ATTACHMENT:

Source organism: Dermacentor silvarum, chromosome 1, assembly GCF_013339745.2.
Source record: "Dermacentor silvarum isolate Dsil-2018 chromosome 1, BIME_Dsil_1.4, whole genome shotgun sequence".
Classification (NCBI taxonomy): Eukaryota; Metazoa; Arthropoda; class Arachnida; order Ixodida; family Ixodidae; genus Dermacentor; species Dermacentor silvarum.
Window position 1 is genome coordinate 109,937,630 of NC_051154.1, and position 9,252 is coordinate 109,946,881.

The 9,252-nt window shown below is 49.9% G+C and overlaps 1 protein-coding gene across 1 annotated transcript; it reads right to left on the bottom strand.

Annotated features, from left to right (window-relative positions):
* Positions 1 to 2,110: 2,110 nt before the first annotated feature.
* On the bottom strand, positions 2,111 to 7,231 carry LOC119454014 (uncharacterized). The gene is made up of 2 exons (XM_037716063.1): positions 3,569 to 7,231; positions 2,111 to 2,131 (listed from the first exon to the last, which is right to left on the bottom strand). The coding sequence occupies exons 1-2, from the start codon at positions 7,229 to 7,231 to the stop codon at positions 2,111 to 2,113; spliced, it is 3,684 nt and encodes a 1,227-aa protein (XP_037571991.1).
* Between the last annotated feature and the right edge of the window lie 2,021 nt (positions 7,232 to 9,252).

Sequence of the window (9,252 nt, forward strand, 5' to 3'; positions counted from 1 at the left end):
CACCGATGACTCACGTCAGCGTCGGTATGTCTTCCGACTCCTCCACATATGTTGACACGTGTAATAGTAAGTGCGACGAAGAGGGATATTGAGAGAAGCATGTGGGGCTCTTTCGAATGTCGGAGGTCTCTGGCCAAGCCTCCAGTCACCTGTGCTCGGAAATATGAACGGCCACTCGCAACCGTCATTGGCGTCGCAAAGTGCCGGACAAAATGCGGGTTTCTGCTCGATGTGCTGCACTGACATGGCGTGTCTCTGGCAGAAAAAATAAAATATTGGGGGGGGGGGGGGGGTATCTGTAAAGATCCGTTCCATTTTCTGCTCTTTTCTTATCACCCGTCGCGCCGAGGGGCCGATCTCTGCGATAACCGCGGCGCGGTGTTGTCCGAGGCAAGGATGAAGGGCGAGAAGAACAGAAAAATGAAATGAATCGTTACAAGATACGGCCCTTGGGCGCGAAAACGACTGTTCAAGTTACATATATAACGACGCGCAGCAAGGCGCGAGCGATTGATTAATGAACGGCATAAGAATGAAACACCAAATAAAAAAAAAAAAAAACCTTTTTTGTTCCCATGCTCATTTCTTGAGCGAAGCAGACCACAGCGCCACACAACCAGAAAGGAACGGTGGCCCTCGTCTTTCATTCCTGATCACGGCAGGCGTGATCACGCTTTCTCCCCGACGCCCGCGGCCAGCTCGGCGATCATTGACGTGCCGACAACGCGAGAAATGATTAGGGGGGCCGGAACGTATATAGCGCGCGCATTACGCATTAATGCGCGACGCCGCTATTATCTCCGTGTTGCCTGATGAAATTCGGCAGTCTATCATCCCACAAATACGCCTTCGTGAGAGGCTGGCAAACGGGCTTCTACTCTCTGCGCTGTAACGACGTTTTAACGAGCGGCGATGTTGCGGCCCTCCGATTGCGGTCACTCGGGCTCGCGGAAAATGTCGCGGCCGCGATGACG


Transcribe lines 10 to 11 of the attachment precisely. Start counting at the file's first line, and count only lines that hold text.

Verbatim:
Sequence of the window (9,252 nt, forward strand, 5' to 3'; positions counted from 1 at the left end):
CACCGATGACTCACGTCAGCGTCGGTATGTCTTCCGACTCCTCCACATATGTTGACACGTGTAATAGTAAGTGCGACGAAGAGGGATATTGAGAGAAGCATGTGGGGCTCTTTCGAATGTCGGAGGTCTCTGGCCAAGCCTCCAGTCACCTGTGCTCGGAAATATGAACGGCCACTCGCAACCGTCATTGGCGTCGCAAAGTGCCGGACAAAATGCGGGTTTCTGCTCGATGTGCTGCACTGACATGGCGTGTCTCTGGCAGAAAAAATAAAATATTGGGGGGGGGGGGGGGGTATCTGTAAAGATCCGTTCCATTTTCTGCTCTTTTCTTATCACCCGTCGCGCCGAGGGGCCGATCTCTGCGATAACCGCGGCGCGGTGTTGTCCGAGGCAAGGATGAAGGGCGAGAAGAACAGAAAAATGAAATGAATCGTTACAAGATACGGCCCTTGGGCGCGAAAACGACTGTTCAAGTTACATATATAACGACGCGCAGCAAGGCGCGAGCGATTGATTAATGAACGGCATAAGAATGAAACACCAAATAAAAAAAAAAAAAAACCTTTTTTGTTCCCATGCTCATTTCTTGAGCGAAGCAGACCACAGCGCCACACAACCAGAAAGGAACGGTGGCCCTCGTCTTTCATTCCTGATCACGGCAGGCGTGATCACGCTTTCTCCCCGACGCCCGCGGCCAGCTCGGCGATCATTGACGTGCCGACAACGCGAGAAATGATTAGGGGGGCCGGAACGTATATAGCGCGCGCATTACGCATTAATGCGCGACGCCGCTATTATCTCCGTGTTGCCTGATGAAATTCGGCAGTCTATCATCCCACAAATACGCCTTCGTGAGAGGCTGGCAAACGGGCTTCTACTCTCTGCGCTGTAACGACGTTTTAACGAGCGGCGATGTTGCGGCCCTCCGATTGCGGTCACTCGGGCTCGCGGAAAATGTCGCGGCCGCGATGACG